Clearly, Holtby had a heck of a lot to do with Washington's win on Saturday, and the Caps know they'll have to be much better, because Pittsburgh will be much more desperate.
"We're going to have to play much better," says Caps coach Barry Trotz. "Anybody who gets their backs against the wall, you get their best game, and we're going to need our best game. We need to be better.
"I think we were fortunate that our goaltender was really good, and [the Pens] didn't convert on a couple of their chances. We did. And at the end of the day, we found a way to win, and that's playoff hockey. Sometimes in the past I've been on the other side where we go, 'It felt like we played really good and didn't get the result.'"
Washington played the last 12 or 13 minutes of Saturday's Game 5 without the services of star center Nicklas Backstrom. After the game, Trotz said Backstrom was day-to-day with an upper body injury. Before the Caps left for Pittsburgh on Sunday, Trotz discussed Backstrom's condition again.
"He got some maintenance today, and we'll see where he is [Monday]," says the Caps bench boss.
With 13 points (three goals, 10 assists), Backstrom is tied for second on the Caps in playoff scoring and he is tied for eighth in the league in that department. He has helped the Caps limit the amount of damage inflicted by Pens center Sidney Crosby, who still has three goals and seven points in the five games in this series. Backstrom is critical to Washington's success, and the Caps are already playing without two forwards who opened the playoffs in the team's top six, Andre Burakovsky (upper body injury) and Tom Wilson (suspension).
While Pittsburgh finds itself in fairly unfamiliar territory here, the Caps will be looking to close out the Pens on the road in Game 6, a feat they've accomplished in each of their last two playoff series wins, against Columbus this spring and against Toronto last year.
The two-time defending champs will be a hard out, for sure.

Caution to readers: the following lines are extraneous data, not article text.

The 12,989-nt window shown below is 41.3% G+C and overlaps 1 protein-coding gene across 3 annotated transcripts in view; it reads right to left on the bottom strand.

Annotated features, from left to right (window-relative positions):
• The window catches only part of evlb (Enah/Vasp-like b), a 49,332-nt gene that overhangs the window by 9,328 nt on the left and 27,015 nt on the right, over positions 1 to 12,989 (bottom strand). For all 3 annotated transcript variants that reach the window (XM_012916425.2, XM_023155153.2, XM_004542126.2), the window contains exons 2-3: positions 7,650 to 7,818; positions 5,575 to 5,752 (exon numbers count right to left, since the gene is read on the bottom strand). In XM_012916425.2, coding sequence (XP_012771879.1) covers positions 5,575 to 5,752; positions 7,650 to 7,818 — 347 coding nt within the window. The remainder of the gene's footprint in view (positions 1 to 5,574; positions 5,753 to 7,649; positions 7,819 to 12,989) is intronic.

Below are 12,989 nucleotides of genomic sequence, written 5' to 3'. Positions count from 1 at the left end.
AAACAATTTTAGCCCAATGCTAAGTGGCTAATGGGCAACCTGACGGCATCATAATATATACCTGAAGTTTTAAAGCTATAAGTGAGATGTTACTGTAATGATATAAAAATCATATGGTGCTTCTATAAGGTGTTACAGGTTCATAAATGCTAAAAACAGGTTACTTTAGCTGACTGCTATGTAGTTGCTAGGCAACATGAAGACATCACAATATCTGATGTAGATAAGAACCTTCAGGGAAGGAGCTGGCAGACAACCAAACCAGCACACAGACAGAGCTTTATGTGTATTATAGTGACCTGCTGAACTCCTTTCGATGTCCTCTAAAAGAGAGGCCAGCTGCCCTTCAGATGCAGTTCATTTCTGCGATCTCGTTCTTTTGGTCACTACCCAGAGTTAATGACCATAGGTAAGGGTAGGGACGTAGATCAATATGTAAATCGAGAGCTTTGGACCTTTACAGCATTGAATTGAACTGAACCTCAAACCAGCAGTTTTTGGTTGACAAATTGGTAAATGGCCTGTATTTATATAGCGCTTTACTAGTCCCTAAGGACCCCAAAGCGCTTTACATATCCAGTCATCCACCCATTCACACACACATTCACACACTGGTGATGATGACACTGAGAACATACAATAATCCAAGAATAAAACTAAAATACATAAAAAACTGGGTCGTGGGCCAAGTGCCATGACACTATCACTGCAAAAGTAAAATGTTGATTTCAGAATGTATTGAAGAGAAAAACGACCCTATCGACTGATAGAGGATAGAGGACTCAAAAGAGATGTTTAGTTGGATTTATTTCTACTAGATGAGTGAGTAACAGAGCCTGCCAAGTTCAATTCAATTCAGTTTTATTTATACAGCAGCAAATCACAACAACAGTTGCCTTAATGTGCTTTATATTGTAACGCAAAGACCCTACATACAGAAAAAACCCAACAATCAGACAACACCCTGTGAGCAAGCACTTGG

"I think it's all about an attitude going in, and I believe our guys have the right attitude," says Sullivan. "I think they believe in themselves, they know that they're capable, and really what we're looking at is going out and winning one hockey game. And that's all we need to do, and I know we're very capable of that. We're not looking beyond it, and we're not looking behind it.
"We're trying to learn from each experience, we're trying to focus on the task right in front of us and stay in the moment. I think that's an important part of playing at this time of the year in the playoffs, and being able to deal with some of the adversities that are associated with the playoffs. And the reality is every team that is left is a really good team, and there are going to be emotional ups and downs.
"Although we were disappointed in the result [Saturday] night, there was a lot of what we liked and I think that's what we have to take away from it. I know our guys felt good about their respective games [Saturday] night and we've got to learn from some of the mistakes that we made and be ready to move by it and be prepared for that challenge right in front of us. But I know our guys are excited about the opportunity."
There's that word gain, "opportunity." It's there for both sides, and it remains to be seen which team will grab it in what has been a tremendously compelling and entertaining series.
"There is an opportunity," says Trotz. "We have a little more wiggle room than them. We've got to bring our best game, and we've got to push our game to the next level - there is no ifs, ands or buts. We need to do that. This is a very good opponent, and we're going to have to be really, really good. We have a lot of guys that I know have to be better, have to be way better in a lot of areas."